Thin Provisioning – A Comprehensive Explanation

In today’s digital era, business file sizes and data requirements are expanding, which means managed service providers (MSPs) must find the correct storage solutions to meet ever-changing client demands. An ideal storage system can handle enormous volumes of data while avoiding extra capacity to be efficient and cost-effective.

Fortunately, modern technology effectively uses storage mediums, allowing more data to be stored in a smaller area. Thin provisioning is a fantastic method for doing this. This post will discuss how thin provisioning storage works, how it differs from thick provisioning, and how it may meet your customers’ storage requirements.

In this post, we’ll look at thin provisioning, how it works, and how crucial it is for enterprises. To further comprehend TP, we’ll compare it to conventional provisioning, often known as thick provisioning.

What Is Meant By Thin Provisioning?

Thin provisioning, also known as virtual provisioning or thin storage, is a technique of allocating storage on demand depending on user needs in storage area networks (SAN), centralized storage disks, and storage virtualization systems.

In this storage, users are allocated additional when they use their assigned storage space. Alternatively, when users free up space by deleting files or moving data, the idle space is recovered, repurposed, and allocated to other workloads that need storage.

Does Thin Provisioning Affect Performance?

A thin-provisioned disk has the same performance as a lazy-zeroed thick-provisioned disk. Lazy zeroing implies overwriting existing data (binary ones and zeroes) without first converting it to all zeroes. On the other hand, Eager zeroing cleans a disk by deleting data (converting it to zeroes) and writing new data on a fresh slate. A thick-provisioned, eager-zeroing disk writes data more quickly than a thin-provisioned disk.

Due to overprovisioning, thin provisioning may create issues when users approach their maximum storage capacity. It is helpful to compare disk provisioning strategies to those used by banks. A “thick-provisioned” bank has enough cash to cover all its deposit accounts. However, most banks prefer to function as “thin provisioned” storage disks, with just a percentage of their cash on hand.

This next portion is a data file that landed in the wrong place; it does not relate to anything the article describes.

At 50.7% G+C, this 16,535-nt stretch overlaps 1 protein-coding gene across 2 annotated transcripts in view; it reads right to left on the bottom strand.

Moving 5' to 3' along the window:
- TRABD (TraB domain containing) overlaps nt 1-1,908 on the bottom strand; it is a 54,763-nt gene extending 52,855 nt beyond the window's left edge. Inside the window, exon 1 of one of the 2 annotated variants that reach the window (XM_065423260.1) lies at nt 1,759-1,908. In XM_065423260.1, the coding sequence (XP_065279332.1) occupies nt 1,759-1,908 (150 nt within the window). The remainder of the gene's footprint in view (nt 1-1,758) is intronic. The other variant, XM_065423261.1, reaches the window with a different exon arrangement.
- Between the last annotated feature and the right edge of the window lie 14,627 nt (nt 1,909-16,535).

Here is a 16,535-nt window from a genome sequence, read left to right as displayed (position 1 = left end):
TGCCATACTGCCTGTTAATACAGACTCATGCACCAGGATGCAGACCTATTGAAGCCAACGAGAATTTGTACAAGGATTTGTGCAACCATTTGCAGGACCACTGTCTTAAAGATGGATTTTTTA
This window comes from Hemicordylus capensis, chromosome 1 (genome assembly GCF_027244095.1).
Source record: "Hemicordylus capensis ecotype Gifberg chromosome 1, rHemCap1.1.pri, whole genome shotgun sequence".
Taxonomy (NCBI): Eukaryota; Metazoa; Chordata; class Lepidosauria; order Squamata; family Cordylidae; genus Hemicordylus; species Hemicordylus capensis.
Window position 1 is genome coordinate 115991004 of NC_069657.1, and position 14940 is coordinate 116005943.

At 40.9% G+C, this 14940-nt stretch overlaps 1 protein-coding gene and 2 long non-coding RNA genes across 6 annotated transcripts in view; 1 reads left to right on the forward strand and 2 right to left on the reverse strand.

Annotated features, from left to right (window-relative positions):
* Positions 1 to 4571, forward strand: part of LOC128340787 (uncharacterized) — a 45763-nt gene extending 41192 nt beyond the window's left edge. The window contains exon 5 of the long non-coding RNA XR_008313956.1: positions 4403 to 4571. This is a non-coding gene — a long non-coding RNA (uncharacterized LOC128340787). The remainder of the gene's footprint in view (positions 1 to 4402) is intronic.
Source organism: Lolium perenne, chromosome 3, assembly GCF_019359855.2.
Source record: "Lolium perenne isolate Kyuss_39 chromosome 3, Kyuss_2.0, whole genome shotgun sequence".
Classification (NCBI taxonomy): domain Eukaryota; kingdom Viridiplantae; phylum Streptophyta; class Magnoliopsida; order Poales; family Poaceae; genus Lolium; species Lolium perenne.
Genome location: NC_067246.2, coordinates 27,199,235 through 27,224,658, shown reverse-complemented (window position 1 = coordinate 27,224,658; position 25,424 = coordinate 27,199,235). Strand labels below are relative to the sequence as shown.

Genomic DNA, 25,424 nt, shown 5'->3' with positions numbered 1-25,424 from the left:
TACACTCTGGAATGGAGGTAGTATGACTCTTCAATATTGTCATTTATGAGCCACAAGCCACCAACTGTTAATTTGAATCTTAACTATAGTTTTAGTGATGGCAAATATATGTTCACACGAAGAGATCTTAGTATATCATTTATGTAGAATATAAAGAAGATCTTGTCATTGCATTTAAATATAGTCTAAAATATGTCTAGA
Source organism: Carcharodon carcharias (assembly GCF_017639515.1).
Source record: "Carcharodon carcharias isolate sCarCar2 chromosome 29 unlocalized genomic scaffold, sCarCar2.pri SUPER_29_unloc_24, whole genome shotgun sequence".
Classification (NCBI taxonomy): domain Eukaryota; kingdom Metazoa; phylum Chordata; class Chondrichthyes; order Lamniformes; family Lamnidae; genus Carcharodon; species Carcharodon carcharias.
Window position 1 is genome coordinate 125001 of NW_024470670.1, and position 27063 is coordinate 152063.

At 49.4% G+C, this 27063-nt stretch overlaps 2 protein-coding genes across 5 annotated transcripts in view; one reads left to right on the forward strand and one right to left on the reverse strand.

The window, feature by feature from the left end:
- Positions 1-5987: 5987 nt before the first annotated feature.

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When too many depositors try to take their money simultaneously, the cash runs out, resulting in a bank run. A similar problem may happen with thin provisioning. If users attempt to write more data than there is physical storage space, the disk will overflow, and they will be unable to save anything. As a result, system administrators must constantly check storage use and provide extra capacity as necessary.

When selecting what storage is appropriate for their customers, MSPs must carefully analyze the differences between thick and thin provisioning.

Thin Vs. Thick Provisioning: What’s the Difference and How Does It Work

In contrast to thin provisioning, thick provisioning (also known as fat provisioning) distributes storage space in advance of future capacity needs. This technique of storage allocation resulted in idle store capacity, ineffective storage consumption, and wasteful infrastructure and maintenance expenditures.

In other words, although both thin and thick provisioning are storage allocation strategies, the difference is in the Logical Unit Number (LUN) configuration.

Thick Provisioned LUNs: Creation and Issues

Thick provisioning generates LUNs and allocates them to certain hosts or applications. The LUN allocates a certain amount of storage space for the designated host or application. As the process continues, the allotted storage space uses all available.